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S. Africans say democracy threatened by government-backed violence.

NEW YORK -- Almost three years after Nelson Mandela was freed from prison, South Africa may be headed away from, not toward, democratic elections.

That is the growing fear among many South Africans and outside observers deeply disturbed by a pattern of government complicity in the communal violence now wracking black townships in that resource-rich, drought-stricken southern African nation.

And "contrary to media reports, apartheid is alive and well in South Africa," said an American Friends Service Committee delegation that visited South Africa last month to study the escalating violence there.

Indeed, South Africans "still need a process that will take us out of apartheid," Africa National Congress activist Cheryl Carolus told anti-apartheid activists at a New York conference in support of the ANC in mid-November.

But "South African government involvement in counterdemocratic forces" responsible for the violence is part of a strategy to deny blacks majority rule and to delay the end of apartheid, she said.

South Africans are alarmed at the steady rise in armed attacks on supporters of two rival black political movements -- Mandela's broad-based ANC and the government-backed tribal Inkatha movement, said Edgar Lockwood, a lawyer and member of the AFSC delegation. Parts of black townships have been turned into "a little Beirut," he told NCR.

The surface randomness of such violence, he emphasized, reflects government security forces' efforts to orchestrate a "self-perpetuating little war" that can be portrayed as black-on-black violence that whites don't participate in."

Newspapers, foreign observers -- from the United Nations, the British Commonwealth and the European Community -- and even government investigative commissions have detailed a repeated pattern of killings that occur "while constables stand nearby," said Lockwood.

Such violence rivals that of Yugoslavia, he said. "One South African paper reported an average of 52 people were killed in Johannesburg each day," he said. "That means that in 10 days, that city sees the same number of people killed that Washington, D.C., does in a year."

The white-dominated government's complicity in the violence is revealed by its failure -- indeed its refusal -- to effectively stop the attacks or bring perpetrators to justice, he said. "Imagine how it would act if whites were being attacked or killed," he said. "They wouldn't tolerate it for a minute."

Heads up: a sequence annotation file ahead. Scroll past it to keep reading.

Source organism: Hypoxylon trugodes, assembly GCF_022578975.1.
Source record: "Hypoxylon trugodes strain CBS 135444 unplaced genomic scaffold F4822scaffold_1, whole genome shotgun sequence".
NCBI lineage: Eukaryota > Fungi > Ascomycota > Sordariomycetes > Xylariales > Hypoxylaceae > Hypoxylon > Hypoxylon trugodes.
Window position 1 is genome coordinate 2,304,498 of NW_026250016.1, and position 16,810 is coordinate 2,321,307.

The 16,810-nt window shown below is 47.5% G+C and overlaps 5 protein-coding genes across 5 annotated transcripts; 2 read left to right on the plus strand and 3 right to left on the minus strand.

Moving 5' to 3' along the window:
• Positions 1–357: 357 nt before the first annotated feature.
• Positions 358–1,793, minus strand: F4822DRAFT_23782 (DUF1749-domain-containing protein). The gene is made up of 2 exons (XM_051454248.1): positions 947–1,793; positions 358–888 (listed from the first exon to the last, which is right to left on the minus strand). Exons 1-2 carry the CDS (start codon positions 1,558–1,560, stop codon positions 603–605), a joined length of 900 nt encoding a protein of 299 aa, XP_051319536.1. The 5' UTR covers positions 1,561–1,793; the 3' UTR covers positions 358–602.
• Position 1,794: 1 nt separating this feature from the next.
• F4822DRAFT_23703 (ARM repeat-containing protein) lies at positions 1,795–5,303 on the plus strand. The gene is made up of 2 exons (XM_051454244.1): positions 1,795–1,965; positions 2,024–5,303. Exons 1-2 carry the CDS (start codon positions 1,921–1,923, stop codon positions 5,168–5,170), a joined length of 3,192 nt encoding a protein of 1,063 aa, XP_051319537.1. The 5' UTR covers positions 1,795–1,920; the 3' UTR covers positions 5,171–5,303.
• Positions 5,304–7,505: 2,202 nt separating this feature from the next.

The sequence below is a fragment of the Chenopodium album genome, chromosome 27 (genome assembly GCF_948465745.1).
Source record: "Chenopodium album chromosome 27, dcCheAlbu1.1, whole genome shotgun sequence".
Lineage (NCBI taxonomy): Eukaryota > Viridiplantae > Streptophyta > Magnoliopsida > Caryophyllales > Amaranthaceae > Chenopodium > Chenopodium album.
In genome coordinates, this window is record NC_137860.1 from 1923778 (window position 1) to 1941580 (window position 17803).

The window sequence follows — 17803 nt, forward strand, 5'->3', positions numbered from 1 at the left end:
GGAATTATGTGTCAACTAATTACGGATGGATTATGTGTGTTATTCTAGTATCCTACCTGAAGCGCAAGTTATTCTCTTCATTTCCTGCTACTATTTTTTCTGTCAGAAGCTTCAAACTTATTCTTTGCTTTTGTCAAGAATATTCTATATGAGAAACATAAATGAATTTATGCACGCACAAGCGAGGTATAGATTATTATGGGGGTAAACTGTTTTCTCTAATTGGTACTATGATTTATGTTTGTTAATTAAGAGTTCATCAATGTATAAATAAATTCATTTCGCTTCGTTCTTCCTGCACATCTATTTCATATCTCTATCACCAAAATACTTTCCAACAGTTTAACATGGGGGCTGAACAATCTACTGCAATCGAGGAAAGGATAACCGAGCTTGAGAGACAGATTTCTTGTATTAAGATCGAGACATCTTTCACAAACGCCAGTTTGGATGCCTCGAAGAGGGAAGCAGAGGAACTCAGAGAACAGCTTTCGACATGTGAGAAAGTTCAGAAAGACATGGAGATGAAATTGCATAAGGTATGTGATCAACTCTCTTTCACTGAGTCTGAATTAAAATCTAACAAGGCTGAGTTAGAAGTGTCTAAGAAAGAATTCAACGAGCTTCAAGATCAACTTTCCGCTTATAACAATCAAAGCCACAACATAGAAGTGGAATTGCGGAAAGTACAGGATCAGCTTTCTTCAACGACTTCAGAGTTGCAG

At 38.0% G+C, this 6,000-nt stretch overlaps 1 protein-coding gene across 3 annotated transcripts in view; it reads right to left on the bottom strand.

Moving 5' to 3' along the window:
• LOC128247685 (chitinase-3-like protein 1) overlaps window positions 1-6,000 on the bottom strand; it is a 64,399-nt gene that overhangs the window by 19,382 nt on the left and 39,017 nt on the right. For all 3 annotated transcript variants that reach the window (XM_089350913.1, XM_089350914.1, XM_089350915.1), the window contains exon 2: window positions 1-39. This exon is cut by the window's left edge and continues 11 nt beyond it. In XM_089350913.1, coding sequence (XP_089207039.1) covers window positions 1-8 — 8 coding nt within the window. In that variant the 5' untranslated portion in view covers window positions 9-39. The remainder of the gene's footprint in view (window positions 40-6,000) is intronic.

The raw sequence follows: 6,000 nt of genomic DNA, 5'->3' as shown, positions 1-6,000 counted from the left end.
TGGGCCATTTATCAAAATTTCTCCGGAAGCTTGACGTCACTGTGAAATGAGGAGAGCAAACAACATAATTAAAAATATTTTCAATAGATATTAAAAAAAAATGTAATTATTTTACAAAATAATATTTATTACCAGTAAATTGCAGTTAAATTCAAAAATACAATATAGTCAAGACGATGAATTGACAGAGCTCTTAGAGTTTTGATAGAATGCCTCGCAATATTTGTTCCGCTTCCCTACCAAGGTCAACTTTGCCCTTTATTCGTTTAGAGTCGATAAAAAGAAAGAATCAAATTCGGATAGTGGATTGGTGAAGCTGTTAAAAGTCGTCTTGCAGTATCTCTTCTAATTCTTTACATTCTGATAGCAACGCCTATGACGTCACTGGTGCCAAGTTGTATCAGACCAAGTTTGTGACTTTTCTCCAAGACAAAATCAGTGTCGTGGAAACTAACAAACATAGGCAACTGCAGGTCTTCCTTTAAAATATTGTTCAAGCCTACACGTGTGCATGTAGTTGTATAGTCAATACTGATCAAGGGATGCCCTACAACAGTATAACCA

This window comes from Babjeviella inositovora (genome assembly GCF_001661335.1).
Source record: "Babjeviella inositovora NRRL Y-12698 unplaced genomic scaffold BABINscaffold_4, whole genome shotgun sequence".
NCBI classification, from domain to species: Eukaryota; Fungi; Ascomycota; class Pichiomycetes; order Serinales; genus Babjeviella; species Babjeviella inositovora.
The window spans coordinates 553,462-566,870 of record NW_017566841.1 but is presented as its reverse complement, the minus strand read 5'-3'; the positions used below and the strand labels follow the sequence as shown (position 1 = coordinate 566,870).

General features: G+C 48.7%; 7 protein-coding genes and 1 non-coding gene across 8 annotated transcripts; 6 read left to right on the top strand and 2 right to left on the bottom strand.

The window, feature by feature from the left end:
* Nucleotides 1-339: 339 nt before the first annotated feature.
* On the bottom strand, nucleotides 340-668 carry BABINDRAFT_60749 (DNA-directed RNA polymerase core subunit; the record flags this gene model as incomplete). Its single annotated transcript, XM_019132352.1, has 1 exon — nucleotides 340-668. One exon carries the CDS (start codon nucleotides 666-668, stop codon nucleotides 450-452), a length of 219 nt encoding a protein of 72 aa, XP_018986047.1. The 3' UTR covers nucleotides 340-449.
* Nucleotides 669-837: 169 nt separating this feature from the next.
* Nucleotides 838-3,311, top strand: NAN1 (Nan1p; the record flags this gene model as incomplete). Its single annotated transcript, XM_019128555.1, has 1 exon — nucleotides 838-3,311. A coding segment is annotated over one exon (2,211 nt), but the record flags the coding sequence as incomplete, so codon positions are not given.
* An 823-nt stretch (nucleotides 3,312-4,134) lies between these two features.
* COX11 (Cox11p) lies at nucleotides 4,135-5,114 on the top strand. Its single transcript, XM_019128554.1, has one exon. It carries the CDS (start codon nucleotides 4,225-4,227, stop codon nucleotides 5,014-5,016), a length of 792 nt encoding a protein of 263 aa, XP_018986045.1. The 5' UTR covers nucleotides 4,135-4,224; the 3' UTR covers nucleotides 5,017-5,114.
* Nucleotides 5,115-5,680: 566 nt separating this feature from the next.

The system of so-called independent tribal-based homelands also has generated violence in South Africa, said the Reverend Lulama Ntshingwa, an Anglican priest from the homeland of Ciskei. But the government cannot deny its role in this violence, because "South African security forces are the people manning the roadblocks," he said. "They are in control. They pay the budget of these so-called homelands. They even head the ministries."

One "homeland" leader, he said, recently urged the government to end the legal fiction of homeland independence. Ending the system, Ntshingwa said, would help blacks, economically and politically. "There is so much wasteful duplication of government structures. We don't know how many ministers of defense we have in the entire country," be said.

Lockwood said that most troubling was the tendency by all sides to use force excessively. "There is such a simmering anger over the violence that people are dehumanized," he said. "They are losing any sense of the humanity of the people they kill. Church people told me, |We are worried that our children are becoming monsters.'

"And the fact that people cannot go to the police or the courts for redress for these attacks directly undermines negotiations, putting tremendous pressure on the ANC to end talks. At one rally, people sang, |While you are talking, they are killing us.'"

Many think the white-ruled government will cite such violence as the pretext for attempting to postpone democratic elections. But if democratic elections are not held within 12 to 18 months, there "will be total chaos," warned Lockwood.

In Angola and Mozambique, the United States and South Africa "have perfected the technique of making minority groups into armed forces demanding a significant role in negotiations," said Carolus. She charged that violence now was being similarly orchestrated to move Inkatha "into a position of compelling power-sharing" in a future South African government. "Will they force us into power-sharing," she asked, "or allow us to form a democratically, elected government on our own term?"

The mandate of U.N. observers needs to be strengthened so they are able "not only to observe but also to stop violence if necessary," said Ntshingwa. "It makes no sense to watch people being killed in their presence and only report on it."

And Americans should "try to influence the incoming Clinton administration to pressure South Africa to stop the violence," he urged.
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Author:Collins, Carole
Publication:National Catholic Reporter
Date:Dec 4, 1992
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